Images from a video posted on social media showing Astiyazh Haghighi and Amir Mohammad Ahmadi dancing in front of Tehran’s Azadi Tower.
By CORA ENGELBRECHT
A young Iranian couple appears alone in the video, dancing in front of the Azadi Tower in downtown Tehran. They smile as they move together. The woman’s uncovered hair trails behind her as he lifts her into the air.
The video was posted online in early November, weeks after the death of 22-year-old Mahsa Amini at the hands of the police sparked widespread protests in Iran. In the months afterward, those protests grew stronger, as the government has arrested thousands and conducted a campaign of public executions.
Now the couple — Astiyazh Haghighi, 21, and Amir Mohammad Ahmadi, 22 — have each been sentenced to five years in prison, according to Mizan, a news agency overseen by the country’s judiciary, on charges including “colluding against national security” and “propaganda against the establishment.”
The agency said the couple used their Instagram accounts “to call for people to participate in the ‘riots,’” a reference to the protests, and said the police arrested the couple on Nov. 1, after they ignored warnings to curb their “malicious activity” online.
The couple’s Instagram accounts have nearly 1 million followers each. On Haghighi’s Instagram account, she describes herself as a blogger. Her photos show a young woman passionate about her relationship and fashion. She appears in loosefitting clothing. Her bleach-blond hair is variously shown only partially covered — with a bandanna, hat or occasionally a hood.
The verdict was handed down by Abolghassem Salavati, a Revolutionary Court judge with a reputation for imposing harsh punishments, according to Skylar Thompson, who heads advocacy for Human Rights Activists in Iran. She said Haghighi was being held at Qarchak, a notorious and isolated women’s detention facility southeast of the capital. Ahmadi was detained at Evin prison, she said.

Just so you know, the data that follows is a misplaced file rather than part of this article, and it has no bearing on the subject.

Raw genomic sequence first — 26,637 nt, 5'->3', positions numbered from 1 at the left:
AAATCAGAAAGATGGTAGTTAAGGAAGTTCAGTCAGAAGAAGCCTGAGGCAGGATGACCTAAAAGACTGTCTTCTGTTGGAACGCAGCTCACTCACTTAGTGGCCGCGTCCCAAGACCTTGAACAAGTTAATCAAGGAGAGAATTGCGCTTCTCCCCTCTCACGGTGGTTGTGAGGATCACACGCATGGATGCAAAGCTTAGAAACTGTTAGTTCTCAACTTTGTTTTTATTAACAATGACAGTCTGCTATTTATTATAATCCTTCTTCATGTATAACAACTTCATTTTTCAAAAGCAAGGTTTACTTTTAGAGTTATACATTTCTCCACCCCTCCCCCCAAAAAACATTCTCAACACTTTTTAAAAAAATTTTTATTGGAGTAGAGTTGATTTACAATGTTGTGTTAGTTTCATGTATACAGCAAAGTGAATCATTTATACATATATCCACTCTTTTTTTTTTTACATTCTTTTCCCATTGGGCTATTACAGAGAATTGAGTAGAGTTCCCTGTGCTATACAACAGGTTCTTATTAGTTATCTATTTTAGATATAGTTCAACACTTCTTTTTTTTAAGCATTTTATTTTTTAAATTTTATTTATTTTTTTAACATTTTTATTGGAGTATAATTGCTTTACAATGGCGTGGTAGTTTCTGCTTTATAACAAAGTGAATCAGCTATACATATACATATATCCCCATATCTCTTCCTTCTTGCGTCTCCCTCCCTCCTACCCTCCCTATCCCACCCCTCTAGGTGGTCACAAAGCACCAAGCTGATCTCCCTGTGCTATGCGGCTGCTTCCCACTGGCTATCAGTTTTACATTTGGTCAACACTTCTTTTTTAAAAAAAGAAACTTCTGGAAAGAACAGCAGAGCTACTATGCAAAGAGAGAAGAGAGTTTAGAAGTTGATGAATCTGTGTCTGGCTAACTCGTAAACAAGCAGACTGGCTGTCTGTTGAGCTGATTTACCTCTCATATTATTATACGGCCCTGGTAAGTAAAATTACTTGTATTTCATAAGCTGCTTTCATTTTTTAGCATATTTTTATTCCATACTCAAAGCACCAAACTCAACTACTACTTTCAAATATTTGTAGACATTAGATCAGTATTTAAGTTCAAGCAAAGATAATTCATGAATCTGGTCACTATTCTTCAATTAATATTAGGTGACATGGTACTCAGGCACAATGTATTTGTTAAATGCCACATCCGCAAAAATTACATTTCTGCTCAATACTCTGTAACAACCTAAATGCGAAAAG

Their arrests were the “latest display of Iran’s ill-functioning judiciary” and another example of “how consequential a system lacking complete due process can be — and has been for many years,” Thompson said. The group has estimated that 763 Iranians who participated in the demonstrations have been tried and convicted.
The video, which was uploaded at the height of the demonstrations, struck a nerve among Iranians, attracting views on multiple social media platforms. It also caught the attention of the Iranian police, who were working to quash the demonstrations. The video was taken down at some point, but has been since reposted by other social media users.
In one post on her Instagram account, published during the first week of the demonstrations, Haghighi wrote about the pressure she had come under from the government, and recounted several encounters she had with the morality police on the streets of Tehran.
“They put me into the van. I will never forget the fear — I was trembling,” she wrote, describing her abduction by the authorities. “But this was nothing compared to the stress I feel every day when I receive their anonymous calls.”
Haghighi and Ahmadi were both beaten as they were arrested at their homes, according to HRANA, an Iranian human rights news agency, citing sources close to the defendants. Their cases were accelerated by the Revolutionary Court system, with no defense lawyers present, HRANA said in its report.